The races every two years among those seeking a spot on the Snohomish Public Utility District’s board of commissioners ought to earn just as much attention from voters as campaigns for city council, county executive or the Legislature. The Snohomish PUD board not only sets your electricity rates and ensures the lights stay on, it’s responsible for deciding where we’re going to find that power as demand grows.
King launched his campaign over his dissatisfaction with the delivery of electricity to his pig and dairy farm near Arlington. He counts 38 times he’s lost power on his farm, no small concern for a business dependent on electricity. King also faults the PUD for what he calls the highest electricity rates in the state.
The PUD rates are high, but much of that has more to do with the PUD’s past than its present, specifically the WPPSS nuclear plant fiasco in the 1970s and the PUD’s poor timing in 2000 and 2001 in buying energy on the open market at the same time the West Coast energy crisis hit. Aldrich defends the PUD’s current pricing scheme of more frequent but smaller increases, rather than shocking ratepayers with less frequent but larger bumps. Looking more recently, the PUD’s increases have been below the rate of inflation, Aldrich says, and in time those rates should begin to equalize with those of other utilities.
Regarding outages, Aldrich explains, they are more frequent in rural areas, as King has experienced, and its crews continue work to remove trees that pose a threat to lines. The PUD can consider building additional transmission lines and substations that would make such outages less frequent, but Aldrich makes the valid point that doing so would represent an increased cost to all PUD customers.
King, as evidenced by the materials he has prepared and his campaign website, has done a great deal of research and thinking about issues related to the PUD. But his calls for greater transparency and responsiveness from commissioners are blunted by his own admission that he hasn’t attended a single PUD commission meeting and his lack of awareness that tapes of the meetings are already available to the public.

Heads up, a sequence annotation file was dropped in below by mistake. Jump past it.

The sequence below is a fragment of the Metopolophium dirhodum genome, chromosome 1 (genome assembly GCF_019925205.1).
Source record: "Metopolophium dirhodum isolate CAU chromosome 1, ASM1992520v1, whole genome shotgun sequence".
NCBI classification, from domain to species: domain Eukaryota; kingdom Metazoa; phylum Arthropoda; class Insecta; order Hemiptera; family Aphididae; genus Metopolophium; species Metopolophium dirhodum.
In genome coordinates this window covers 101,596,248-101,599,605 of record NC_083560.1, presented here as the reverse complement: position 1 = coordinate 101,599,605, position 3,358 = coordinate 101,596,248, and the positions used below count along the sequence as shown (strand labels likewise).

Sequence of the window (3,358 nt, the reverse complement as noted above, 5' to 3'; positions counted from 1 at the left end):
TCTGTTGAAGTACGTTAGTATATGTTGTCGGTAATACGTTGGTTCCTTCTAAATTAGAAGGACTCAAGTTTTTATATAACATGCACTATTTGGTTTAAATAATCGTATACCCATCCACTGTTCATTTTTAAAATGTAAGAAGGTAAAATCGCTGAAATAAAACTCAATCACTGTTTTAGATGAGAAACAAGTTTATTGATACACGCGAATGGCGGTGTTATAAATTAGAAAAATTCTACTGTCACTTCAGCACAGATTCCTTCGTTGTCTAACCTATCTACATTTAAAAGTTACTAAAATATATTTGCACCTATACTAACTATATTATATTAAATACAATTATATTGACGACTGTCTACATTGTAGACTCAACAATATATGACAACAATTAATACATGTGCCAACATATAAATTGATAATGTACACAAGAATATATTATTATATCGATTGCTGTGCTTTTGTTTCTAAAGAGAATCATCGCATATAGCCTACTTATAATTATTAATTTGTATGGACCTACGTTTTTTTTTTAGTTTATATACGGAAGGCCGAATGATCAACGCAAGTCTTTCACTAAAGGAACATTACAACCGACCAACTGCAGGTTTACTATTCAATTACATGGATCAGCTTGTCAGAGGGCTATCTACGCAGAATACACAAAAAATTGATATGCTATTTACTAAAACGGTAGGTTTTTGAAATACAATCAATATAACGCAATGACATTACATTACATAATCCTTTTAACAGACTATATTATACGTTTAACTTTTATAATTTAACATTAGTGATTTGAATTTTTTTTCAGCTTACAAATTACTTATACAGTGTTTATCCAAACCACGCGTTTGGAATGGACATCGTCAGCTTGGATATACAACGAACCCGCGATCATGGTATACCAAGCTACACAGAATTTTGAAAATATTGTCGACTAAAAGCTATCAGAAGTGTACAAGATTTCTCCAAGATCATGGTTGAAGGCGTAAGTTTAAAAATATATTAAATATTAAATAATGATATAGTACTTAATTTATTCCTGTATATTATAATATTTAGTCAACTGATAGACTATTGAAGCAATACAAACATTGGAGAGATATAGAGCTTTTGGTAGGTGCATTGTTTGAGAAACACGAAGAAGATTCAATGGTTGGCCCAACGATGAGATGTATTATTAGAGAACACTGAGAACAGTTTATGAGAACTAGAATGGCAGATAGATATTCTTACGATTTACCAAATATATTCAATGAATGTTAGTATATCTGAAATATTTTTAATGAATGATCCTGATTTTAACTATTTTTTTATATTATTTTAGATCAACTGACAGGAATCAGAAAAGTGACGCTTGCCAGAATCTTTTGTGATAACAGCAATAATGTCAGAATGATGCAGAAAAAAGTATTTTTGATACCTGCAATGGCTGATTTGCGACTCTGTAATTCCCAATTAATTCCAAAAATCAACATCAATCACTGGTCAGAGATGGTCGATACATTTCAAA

Both King and Aldrich support the PUD’s current philosophy to look for and study potential renewable energy sources that can eventually become a greater part of the utility’s power portfolio. King is critical of the expense and effort that went into the now abandoned project to study two tidal turbines on the seafloor of Admiralty Inlet. The risk, King says, should have been spread out better among the private sector, limiting the contribution from the PUD. With the utility still stinging from the tidal project, it’s hoped the PUD will look for ways to limit its exposure when it investigates new technologies. But the PUD can’t be faulted for considering those potential sources. Tidal power deserved a good look in the research project, Aldrich said, if only because of our close proximity to a vast reservoir of potential energy that the state’s inland seas represent.
In his two terms, Aldrich has demonstrated careful stewardship of the PUD, a reasoned approach to setting rates, a willingness to work with the utility’s managers, employees and ratepayers and the background knowledge about power generation and transmission issues, conservation, renewable energy and public policy.
Aldrich has the backing of The Herald Editorial Board.